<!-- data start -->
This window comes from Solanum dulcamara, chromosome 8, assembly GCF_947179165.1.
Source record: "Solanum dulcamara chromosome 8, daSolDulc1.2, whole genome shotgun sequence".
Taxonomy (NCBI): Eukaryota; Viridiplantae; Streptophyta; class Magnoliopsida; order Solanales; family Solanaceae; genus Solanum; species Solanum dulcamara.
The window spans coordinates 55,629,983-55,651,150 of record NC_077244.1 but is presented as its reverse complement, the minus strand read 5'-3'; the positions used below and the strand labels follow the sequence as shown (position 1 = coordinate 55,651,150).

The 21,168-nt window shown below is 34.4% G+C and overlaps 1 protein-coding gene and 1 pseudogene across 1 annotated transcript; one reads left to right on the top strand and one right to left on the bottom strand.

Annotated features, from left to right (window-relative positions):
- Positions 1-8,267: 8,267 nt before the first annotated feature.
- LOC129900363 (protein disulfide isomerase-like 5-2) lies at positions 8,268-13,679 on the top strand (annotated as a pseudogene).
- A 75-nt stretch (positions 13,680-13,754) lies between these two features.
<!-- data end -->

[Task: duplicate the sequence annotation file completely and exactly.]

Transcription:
This window comes from Solanum dulcamara, chromosome 8, assembly GCF_947179165.1.
Source record: "Solanum dulcamara chromosome 8, daSolDulc1.2, whole genome shotgun sequence".
Taxonomy (NCBI): Eukaryota; Viridiplantae; Streptophyta; class Magnoliopsida; order Solanales; family Solanaceae; genus Solanum; species Solanum dulcamara.
The window spans coordinates 55,629,983-55,651,150 of record NC_077244.1 but is presented as its reverse complement, the minus strand read 5'-3'; the positions used below and the strand labels follow the sequence as shown (position 1 = coordinate 55,651,150).

The 21,168-nt window shown below is 34.4% G+C and overlaps 1 protein-coding gene and 1 pseudogene across 1 annotated transcript; one reads left to right on the top strand and one right to left on the bottom strand.

Annotated features, from left to right (window-relative positions):
- Positions 1-8,267: 8,267 nt before the first annotated feature.
- LOC129900363 (protein disulfide isomerase-like 5-2) lies at positions 8,268-13,679 on the top strand (annotated as a pseudogene).
- A 75-nt stretch (positions 13,680-13,754) lies between these two features.